Rest and Digest

By Andrea Nakayama,
December 20, 2013 Updated: December 17, 2013

You may be wondering what stress has to do with digestion. Or you may already know. You’ve likely felt butterflies in your stomach before a big event—a performance, your wedding, or even a difficult conversation with your partner or boss. In those moments, you’re likely not thinking about French fries.

Yet in my practice I often see clients who are suffering from chronic stressors. It could be a difficult job that’s been taking a toll for months. It might be systemic pain. Or it may just be the challenges of everyday modern living—kids, finances, and getting a good meal on the table at the end of a busy day. Let’s face it: Life can be stressful.

So what exactly does that mean for the passage of your porridge? Quite a lot, actually.

In a healthy internal environment, your food is broken down into components that are absorbed into the bloodstream and transported to the cells where they are needed. Proteins are disassembled into amino acids, carbohydrates to glucose, and fats to free fatty acids.

This process of transforming complex molecules into simpler ones is dependent on the presence and action of enzymes. And the process of transporting those simple molecules to the cells is dependent on the production and release of the hormone insulin.

I won’t geek out too much on enzymes and hormones here, but I will tell you that relaxation is critical for the proper functioning of the part of your nervous system that allows for the release of insulin. 

When you are stressed, insulin secretion wanes. Your food does not get where it needs to go. The digestive process is constrained. Simple food molecules, like glucose, are left to freely wander the blood stream without being delivered to the cells. This means higher blood sugar levels and less fuel or sustaining energy. 

Meanwhile, your stress hormones—cortisol and adrenaline—are amping up to take the blood supply that they need for you to fight or flee. They’re taking that blood supply from your digestive system!

Not surprisingly, several doctors and researchers have found stress to be the major reason for digestive disturbances from heartburn to gas to irritable bowel syndrome. But don’t stress out! You’re going to be OK. And I am too. Even though I’ve had (and have!) my fair share of stressors, and they’re likely to keep coming.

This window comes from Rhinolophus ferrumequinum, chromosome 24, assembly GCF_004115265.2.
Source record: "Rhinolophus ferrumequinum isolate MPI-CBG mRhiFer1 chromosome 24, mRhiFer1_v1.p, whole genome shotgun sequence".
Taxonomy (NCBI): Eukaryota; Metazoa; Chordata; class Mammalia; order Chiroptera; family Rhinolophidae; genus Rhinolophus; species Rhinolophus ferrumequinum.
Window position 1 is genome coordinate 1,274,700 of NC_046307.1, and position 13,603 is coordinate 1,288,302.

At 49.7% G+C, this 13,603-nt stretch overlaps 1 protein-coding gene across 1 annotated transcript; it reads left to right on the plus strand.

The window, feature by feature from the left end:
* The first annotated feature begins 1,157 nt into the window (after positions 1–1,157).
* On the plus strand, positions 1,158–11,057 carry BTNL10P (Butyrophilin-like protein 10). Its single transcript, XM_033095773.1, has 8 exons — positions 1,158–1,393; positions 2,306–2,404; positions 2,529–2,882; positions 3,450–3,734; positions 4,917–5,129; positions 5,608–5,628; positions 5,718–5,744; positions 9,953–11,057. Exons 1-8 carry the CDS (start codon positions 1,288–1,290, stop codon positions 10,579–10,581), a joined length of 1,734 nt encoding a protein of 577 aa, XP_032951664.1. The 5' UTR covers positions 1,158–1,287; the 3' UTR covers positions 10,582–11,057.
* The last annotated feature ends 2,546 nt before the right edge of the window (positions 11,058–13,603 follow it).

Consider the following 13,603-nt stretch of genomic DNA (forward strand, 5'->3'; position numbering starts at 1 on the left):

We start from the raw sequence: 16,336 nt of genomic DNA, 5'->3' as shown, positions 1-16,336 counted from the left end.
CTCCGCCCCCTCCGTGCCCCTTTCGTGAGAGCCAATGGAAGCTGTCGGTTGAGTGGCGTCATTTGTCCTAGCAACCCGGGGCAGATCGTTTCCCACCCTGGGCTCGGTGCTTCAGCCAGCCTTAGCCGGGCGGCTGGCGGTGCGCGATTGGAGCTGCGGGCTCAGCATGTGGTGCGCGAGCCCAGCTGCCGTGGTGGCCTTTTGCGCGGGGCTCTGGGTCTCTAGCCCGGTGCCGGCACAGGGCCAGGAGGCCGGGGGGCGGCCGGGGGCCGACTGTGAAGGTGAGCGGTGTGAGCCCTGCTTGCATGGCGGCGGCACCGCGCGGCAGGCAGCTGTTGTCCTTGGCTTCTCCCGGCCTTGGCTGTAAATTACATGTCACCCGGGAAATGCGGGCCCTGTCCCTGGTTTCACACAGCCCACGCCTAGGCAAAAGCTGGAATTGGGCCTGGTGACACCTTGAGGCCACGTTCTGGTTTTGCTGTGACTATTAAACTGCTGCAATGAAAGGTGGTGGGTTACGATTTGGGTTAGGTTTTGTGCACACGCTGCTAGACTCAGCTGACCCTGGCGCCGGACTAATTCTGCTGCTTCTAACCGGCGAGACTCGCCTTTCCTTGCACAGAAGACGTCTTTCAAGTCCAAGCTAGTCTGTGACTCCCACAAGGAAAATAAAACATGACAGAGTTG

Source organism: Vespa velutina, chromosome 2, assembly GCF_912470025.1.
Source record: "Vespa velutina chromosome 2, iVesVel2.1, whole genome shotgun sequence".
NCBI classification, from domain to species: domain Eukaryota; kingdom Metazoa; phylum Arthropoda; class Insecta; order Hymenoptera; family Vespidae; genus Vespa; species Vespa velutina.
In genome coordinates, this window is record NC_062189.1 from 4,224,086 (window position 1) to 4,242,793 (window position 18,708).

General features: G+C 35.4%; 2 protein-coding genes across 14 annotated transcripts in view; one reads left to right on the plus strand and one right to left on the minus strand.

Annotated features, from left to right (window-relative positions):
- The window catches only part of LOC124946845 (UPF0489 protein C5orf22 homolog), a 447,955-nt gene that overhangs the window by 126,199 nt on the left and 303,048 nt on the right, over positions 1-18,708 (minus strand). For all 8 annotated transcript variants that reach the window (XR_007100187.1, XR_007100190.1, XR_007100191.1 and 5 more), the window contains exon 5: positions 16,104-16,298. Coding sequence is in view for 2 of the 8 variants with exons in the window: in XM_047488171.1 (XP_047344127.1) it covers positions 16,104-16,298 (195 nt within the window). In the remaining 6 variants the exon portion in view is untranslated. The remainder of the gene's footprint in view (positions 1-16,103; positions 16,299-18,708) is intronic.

So what’s one of my clients who experiences chronic pain due to ovarian cysts supposed to do? How about the client who has seen at least five medical specialists, none of whom can diagnose his random yet incessant gastrointestinal discomfort? What about the parents whose child falls into fits of inconsolable anguish yet won’t eat anything besides dry Cheerios? And what about a hardworking, overachieving single mom like me?

I think you know the answer. It’s the same for all of us: Relax.

Easier said than done, I know. Yet there’s a reason why the counterpart to fight-or-flight is called rest-and-digest. In fact, Dr. Herbert Benson has defined the Relaxation Response as something you have access to as easily as shifting into that fight-or-flight mode (which many of us can do quite easily). And he has written about it eloquently in his timeless book of the same name. 

Though rest-and-digest is stimulated by the part of the nervous system that happens unconsciously, Dr. Benson contends that we may actually have some influence over this. Should we give it a try? Consider joining me by partaking in the simple Eater’s Digest homework below. 

Homework: Relaxation for Digestion


• Sit down to eat. (This may sound funny to some of you, but I know there are other standers out there.)
• Take a few deep breaths to relax and calm the body before eating.
• Remember to chew your food well.
• If you are excessively wound up when sitting down to eat (which can sometimes happen because of the environment or even the company), focus your mind on a healing word, phrase, or sound of your choosing before taking a bite.
• Try invoking some attitude of passivity where distressing thoughts at mealtime are acknowledged but not engaged.

These last two pointers are components of the relaxation response and have been used successfully in high-stress medical situations. It may take time to learn this new skill, but if it’ll help my food get where it needs to go, I’m in!

Note: There is, of course, the Catch 22 of this whole relationship between stress and digestion: the one where when you feel stressed, don’t feel those butterflies at all, and all you can think about are those French fries! But I’ll leave that connection for another article.

With a career born of a personal family health crisis and the loss of her young husband, functional nutritionist Andrea Nakayama has taken the idea of food as personalized medicine beyond a clinical practice. She guides thousands of international clients on the journey of taking ownership over their own health through her online programs at and